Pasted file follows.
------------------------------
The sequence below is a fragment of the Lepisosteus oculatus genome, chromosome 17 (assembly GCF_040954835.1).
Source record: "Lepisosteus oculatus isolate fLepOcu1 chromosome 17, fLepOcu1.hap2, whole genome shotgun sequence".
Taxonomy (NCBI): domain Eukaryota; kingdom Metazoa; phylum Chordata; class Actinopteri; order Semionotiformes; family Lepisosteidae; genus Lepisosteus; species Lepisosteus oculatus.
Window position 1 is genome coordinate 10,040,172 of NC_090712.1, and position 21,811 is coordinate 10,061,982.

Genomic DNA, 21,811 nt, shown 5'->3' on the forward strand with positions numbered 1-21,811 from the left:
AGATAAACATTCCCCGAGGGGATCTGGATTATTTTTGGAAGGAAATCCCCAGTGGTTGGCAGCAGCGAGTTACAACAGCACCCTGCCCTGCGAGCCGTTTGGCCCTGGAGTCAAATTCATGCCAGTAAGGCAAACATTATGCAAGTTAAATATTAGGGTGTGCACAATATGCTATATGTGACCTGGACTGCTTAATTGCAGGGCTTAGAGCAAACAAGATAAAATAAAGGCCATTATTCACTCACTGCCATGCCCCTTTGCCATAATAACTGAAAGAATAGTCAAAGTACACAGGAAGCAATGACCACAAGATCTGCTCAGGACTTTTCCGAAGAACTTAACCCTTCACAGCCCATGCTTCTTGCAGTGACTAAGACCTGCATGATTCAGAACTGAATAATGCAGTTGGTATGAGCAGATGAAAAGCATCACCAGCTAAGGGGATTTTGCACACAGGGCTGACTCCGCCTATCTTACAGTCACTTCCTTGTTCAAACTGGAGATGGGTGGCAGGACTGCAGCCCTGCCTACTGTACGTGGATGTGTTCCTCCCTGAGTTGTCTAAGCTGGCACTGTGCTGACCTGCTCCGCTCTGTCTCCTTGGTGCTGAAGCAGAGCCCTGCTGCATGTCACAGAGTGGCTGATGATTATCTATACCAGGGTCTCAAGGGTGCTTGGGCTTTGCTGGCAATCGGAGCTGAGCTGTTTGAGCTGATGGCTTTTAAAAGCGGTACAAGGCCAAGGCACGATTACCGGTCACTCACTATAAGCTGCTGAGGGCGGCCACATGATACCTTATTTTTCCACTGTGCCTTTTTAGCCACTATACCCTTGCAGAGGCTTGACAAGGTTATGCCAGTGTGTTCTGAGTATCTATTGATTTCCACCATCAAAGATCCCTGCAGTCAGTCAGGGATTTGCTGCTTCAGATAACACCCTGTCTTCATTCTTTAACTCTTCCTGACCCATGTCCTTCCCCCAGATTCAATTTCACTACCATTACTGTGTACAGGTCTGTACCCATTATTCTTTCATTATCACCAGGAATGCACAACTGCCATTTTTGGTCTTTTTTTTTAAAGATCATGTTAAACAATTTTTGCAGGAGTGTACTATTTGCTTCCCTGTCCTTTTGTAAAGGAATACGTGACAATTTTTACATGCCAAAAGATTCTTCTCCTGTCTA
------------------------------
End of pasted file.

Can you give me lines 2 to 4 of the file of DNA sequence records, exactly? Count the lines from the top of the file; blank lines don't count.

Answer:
Source record: "Lepisosteus oculatus isolate fLepOcu1 chromosome 17, fLepOcu1.hap2, whole genome shotgun sequence".
Taxonomy (NCBI): domain Eukaryota; kingdom Metazoa; phylum Chordata; class Actinopteri; order Semionotiformes; family Lepisosteidae; genus Lepisosteus; species Lepisosteus oculatus.
Window position 1 is genome coordinate 10,040,172 of NC_090712.1, and position 21,811 is coordinate 10,061,982.